The Smith house is one of three that will be open Saturday in the Old Decatur district, while two houses in the Albany Historic District can be toured. Two public buildings and three churches also will participate (see list on E1).
Sandlin home
In the Albany neighborhood, the Malone-Sandlin House at 417 Jackson St. S.E. was on the tour once in the 1980s. Steve and Carol Sandlin, who have owned the house since 1976, remodeled the kitchen over the summer and agreed to open the house for the holiday tour again.
Originally constructed in 1888 by the Malone family as a two-story, four-square house with a boxy design, the house has seen many renovations over its 121 years. The Sandlins display photographs showing their house through the years.
Two other owners had the house before it was bought in the 1930s by Welsh Dinsmore, who owned Dinsmore Furniture in Decatur. The Sandlins bought it from the Dinsmores’ grandson and began a restoration project that has spanned more than 30 years so far.
“It was interesting, because each time we pulled the carpet up, we could see where the house had been added onto because the floor was different,” said Carol Sandlin.
They have enclosed porches and added to the width of the house, and they finished the attic to add a bedroom, bathroom, playroom and storage. Then they gutted the kitchen and added new lighting, tile and cherry cabinets.
“I like to cook, and this makes it easier,” she said, pointing out additions like an overhead cookbook shelf.
The kitchen has stained-glass panels that originally opened onto a porch that has been closed in, and the Sandlins added more stained-glass windows on the stairway and in the living room.
The house is furnished with antiques that have been in the family of Steve Sandlin, a pharmacist, since the early 1800s, along with items such as the dining table from England that can easily seat a dozen.
Tour-goers will see their collections of decorative Old World Nutcrackers, Byers’ Choice handcrafted carolers, music boxes and nesting Santas. Angels march the length of the burgundy and gold runner on the dining room table amid the Lenox Holiday china.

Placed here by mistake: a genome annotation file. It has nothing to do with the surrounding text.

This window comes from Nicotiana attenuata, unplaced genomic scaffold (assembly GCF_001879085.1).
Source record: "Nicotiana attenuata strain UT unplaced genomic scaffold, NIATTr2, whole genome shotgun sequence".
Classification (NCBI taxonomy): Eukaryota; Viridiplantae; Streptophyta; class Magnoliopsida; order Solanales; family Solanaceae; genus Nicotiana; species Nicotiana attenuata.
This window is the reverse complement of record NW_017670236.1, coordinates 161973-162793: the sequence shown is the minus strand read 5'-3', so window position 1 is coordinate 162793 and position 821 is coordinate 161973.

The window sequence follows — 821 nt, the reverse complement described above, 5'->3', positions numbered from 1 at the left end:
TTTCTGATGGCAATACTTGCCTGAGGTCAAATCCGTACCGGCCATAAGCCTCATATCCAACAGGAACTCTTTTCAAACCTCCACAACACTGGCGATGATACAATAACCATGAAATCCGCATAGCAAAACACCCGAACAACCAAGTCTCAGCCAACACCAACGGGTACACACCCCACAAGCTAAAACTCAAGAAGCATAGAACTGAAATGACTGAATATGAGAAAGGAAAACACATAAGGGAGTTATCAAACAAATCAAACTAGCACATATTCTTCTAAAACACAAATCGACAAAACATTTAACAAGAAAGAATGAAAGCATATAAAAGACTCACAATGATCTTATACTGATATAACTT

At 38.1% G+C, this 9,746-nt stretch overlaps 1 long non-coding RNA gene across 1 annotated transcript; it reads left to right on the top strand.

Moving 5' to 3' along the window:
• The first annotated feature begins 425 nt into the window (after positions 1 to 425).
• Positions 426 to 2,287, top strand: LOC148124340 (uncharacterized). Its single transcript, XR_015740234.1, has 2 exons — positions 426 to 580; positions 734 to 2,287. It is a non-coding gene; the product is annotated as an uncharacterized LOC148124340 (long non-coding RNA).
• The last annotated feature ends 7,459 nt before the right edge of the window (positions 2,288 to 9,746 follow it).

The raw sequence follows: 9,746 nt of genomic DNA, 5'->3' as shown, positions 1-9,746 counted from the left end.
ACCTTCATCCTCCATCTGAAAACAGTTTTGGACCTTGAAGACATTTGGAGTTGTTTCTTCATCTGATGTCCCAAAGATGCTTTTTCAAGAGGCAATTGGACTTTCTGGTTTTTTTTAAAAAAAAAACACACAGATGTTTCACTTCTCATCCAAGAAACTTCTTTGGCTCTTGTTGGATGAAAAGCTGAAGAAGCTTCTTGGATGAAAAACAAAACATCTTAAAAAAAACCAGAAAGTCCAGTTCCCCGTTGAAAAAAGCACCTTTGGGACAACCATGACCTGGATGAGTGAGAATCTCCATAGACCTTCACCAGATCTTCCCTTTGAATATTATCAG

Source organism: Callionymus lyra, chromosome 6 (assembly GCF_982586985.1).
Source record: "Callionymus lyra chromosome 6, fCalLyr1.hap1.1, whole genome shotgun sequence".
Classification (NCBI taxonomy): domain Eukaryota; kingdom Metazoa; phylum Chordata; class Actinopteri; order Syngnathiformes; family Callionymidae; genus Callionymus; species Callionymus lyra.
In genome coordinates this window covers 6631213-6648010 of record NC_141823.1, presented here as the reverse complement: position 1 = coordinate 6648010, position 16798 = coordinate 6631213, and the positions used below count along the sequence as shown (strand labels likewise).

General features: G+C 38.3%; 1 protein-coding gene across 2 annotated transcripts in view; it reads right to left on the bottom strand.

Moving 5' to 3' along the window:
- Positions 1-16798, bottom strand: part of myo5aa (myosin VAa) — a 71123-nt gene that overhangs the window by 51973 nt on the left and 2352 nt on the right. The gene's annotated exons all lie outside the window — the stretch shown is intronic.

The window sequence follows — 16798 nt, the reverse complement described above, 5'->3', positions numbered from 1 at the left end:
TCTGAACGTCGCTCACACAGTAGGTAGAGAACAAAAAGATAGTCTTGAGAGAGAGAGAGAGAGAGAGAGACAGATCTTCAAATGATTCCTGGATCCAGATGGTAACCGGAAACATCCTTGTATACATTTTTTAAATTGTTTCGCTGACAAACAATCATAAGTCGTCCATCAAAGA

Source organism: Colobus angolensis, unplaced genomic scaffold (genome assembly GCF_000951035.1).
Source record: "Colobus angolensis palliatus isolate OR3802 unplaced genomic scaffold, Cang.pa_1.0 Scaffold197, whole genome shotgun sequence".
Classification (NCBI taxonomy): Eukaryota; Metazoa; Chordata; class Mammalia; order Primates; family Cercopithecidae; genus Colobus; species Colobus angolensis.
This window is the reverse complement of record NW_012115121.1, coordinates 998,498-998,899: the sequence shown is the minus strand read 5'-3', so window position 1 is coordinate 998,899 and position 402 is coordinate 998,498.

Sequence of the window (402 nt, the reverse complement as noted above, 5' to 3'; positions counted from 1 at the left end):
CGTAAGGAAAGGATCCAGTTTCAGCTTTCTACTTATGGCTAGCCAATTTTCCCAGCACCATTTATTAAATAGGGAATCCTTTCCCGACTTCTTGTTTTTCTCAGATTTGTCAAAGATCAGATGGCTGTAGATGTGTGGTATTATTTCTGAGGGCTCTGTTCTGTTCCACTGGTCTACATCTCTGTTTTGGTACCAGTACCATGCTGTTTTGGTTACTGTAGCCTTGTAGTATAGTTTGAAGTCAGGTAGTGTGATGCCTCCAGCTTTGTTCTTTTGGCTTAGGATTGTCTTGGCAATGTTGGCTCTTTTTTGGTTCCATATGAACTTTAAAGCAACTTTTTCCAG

Their family Christmas tree is filled with ornaments collected from their travels, University of Alabama ornaments, and owls and other items belonging to daughters Allison and Mary Katherine.
Watch for the front porch with a child’s sled and gift-wrapped boxes displayed on the porch swing.
If you go
Ten houses, public buildings and churches will be open from 3 to 8 p.m. Saturday during the Historic Decatur Christmas Tour in the Old Decatur and Albany districts.
Talks, music, refreshments and carriage rides will be part of the event, too. This annual event showcases the outdoor lighting and decorations at many other homes in what is considered one of the largest collections of Victorian and early 20th century craftsman and bungalow houses in Alabama.
Malone-Sandlin House, 417 Jackson St. S.E.
Murray-Cole House, 507 Eighth Ave. S.E.
Garnett-Smith House, 618 Oak St. N.E.
Gray-Higgins House, 211 Vine St. N.E.
Mitchell-Godbey House, 204 Canal St. N.E.
Old State Bank, 925 Bank St. N.E.
Carnegie Visual Arts Center, 207 Church St. N.E.
First Presbyterian Church, 701 Oak St. N.E.
St. John’s Episcopal Church, 202 Gordon Dr. S.E.
Emmanuel Church International, 400 Grant St. S.E.
Refreshments: 3-7 p.m., St. John’s Episcopal Church
Carriage rides: 4-8 p.m., $10 per person, leaving from Carnegie Visual Arts Center and Delano Park tennis courts
Speakers: Both at 3 p.m. at St. John’s Episcopal Church
Lee Sentell, state director of tourism, will talk about the 2010 emphasis, “The Year of Small Towns and Downtowns”
Ross Railey, floral designer, will give holiday decorating tips with a demonstration
5 p.m., Three Sopranos with carols of the season, First Presbyterian Church,
6-7:30 p.m., Choir music and open house, Emmanuel Church International
3-8 p.m., Carillon Christmas music, First Presbyterian Church and Westminster Presbyterian Church
$15 per person, or $10 each for groups of 10 and up, available in advance at many local businesses plus Decatur-Morgan County Convention & Visitors Bureau, 350-2028 or 800-524-6181. On tour day, tickets will be available from noon to 7 p.m. at the Old State Bank, Carnegie Visual Arts Center and St. John’s Episcopal Church.